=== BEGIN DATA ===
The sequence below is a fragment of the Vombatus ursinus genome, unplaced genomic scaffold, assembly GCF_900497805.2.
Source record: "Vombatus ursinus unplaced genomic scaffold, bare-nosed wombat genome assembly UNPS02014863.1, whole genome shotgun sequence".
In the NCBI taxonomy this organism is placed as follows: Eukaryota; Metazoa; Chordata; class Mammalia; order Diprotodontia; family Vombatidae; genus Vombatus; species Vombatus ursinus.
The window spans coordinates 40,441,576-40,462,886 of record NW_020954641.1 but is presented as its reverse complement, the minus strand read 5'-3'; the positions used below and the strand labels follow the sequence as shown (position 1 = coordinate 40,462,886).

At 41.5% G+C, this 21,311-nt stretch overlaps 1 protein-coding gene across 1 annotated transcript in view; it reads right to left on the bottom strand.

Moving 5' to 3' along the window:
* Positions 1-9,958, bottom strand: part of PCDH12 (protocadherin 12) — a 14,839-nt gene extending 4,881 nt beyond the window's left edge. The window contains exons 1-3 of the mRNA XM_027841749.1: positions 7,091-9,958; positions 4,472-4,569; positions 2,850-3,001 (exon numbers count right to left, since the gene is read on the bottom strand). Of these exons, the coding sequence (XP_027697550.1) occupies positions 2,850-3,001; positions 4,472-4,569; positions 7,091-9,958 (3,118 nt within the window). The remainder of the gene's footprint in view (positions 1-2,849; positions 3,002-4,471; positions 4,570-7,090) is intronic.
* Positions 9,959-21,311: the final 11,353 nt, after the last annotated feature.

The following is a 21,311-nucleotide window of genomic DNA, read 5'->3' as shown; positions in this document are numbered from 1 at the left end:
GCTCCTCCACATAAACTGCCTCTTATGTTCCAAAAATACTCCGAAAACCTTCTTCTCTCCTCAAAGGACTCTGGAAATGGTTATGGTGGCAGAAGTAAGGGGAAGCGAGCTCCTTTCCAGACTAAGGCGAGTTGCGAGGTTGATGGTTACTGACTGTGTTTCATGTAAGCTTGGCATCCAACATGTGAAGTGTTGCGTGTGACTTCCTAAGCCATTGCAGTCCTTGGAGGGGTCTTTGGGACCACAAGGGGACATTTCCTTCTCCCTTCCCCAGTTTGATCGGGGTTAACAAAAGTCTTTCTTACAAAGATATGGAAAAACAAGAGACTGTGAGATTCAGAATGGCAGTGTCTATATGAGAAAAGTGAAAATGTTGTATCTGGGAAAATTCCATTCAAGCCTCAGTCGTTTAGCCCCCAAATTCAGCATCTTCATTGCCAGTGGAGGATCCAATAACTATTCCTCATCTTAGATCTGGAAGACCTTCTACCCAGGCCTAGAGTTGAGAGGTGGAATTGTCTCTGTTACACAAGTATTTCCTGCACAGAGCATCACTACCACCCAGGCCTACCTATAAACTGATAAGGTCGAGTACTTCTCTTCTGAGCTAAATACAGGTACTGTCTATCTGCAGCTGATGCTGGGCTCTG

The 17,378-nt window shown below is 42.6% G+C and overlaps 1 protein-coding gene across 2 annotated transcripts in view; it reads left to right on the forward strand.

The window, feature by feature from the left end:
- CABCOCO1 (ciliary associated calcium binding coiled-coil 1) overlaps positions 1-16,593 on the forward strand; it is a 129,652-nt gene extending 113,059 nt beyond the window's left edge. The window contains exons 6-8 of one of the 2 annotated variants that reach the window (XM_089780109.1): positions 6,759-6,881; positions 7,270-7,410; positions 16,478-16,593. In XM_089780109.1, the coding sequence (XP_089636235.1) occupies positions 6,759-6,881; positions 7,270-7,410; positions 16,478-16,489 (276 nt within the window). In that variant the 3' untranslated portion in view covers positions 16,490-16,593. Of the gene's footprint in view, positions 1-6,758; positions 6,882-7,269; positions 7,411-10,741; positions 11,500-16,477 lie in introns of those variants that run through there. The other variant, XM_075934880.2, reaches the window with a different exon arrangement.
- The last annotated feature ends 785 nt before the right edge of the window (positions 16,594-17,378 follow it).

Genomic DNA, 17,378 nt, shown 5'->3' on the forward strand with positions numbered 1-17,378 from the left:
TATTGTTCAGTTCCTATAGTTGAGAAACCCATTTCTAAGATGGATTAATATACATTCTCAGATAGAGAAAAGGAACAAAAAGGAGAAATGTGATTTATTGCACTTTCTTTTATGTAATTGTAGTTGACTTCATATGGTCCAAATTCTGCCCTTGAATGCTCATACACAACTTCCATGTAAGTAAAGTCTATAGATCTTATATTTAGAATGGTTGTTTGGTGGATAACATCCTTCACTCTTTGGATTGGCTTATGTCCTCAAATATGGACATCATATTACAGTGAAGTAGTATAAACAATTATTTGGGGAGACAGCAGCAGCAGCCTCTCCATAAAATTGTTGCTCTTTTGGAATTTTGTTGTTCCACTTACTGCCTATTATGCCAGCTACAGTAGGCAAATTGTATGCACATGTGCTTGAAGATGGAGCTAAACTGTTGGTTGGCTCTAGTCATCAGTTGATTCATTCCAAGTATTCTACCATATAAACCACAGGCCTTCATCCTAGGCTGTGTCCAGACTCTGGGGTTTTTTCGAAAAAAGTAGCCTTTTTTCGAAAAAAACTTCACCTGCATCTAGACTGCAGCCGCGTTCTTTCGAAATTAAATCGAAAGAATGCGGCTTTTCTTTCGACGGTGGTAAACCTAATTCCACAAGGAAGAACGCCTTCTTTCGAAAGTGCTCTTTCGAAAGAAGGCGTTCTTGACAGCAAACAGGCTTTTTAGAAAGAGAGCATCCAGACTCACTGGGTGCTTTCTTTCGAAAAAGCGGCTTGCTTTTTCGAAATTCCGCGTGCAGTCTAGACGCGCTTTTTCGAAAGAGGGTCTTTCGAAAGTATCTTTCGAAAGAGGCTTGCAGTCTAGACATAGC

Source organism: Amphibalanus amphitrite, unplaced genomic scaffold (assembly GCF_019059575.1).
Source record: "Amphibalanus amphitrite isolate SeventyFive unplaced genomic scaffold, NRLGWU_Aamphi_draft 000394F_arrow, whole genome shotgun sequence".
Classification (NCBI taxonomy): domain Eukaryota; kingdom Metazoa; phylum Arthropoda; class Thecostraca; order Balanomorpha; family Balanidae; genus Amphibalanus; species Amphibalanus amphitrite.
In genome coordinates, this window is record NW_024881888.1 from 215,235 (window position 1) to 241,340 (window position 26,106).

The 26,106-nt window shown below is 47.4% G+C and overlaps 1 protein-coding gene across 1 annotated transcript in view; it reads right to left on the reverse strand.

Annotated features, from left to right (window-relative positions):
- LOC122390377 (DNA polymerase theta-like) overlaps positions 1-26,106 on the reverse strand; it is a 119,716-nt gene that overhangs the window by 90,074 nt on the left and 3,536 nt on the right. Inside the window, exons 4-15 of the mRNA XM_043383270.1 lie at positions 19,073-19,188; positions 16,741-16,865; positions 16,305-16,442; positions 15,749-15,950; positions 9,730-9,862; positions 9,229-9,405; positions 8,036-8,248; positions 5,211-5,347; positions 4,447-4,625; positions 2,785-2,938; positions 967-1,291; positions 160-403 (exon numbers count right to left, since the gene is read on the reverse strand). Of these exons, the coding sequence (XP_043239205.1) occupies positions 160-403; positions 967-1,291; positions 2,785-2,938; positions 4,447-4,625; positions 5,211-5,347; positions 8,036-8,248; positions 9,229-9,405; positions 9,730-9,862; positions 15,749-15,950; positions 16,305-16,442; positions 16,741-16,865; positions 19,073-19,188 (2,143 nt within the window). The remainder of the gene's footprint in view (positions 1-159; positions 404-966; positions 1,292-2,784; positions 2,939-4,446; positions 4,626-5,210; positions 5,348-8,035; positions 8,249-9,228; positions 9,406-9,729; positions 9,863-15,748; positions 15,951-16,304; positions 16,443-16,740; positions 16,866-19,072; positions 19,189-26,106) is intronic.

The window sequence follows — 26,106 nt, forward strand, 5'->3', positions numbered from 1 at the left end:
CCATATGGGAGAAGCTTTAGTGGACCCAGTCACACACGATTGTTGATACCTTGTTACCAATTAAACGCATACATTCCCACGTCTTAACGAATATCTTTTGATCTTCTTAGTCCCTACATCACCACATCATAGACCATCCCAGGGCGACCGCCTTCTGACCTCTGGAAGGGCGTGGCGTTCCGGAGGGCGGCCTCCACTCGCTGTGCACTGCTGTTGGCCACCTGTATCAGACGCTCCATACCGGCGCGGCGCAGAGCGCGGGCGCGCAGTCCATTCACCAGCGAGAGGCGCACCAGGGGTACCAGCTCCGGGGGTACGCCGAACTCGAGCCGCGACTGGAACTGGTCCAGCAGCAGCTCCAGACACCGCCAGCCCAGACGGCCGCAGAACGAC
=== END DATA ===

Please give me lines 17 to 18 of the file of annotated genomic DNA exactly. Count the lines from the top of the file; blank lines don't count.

Source organism: Amphibalanus amphitrite, unplaced genomic scaffold (assembly GCF_019059575.1).
Source record: "Amphibalanus amphitrite isolate SeventyFive unplaced genomic scaffold, NRLGWU_Aamphi_draft 000394F_arrow, whole genome shotgun sequence".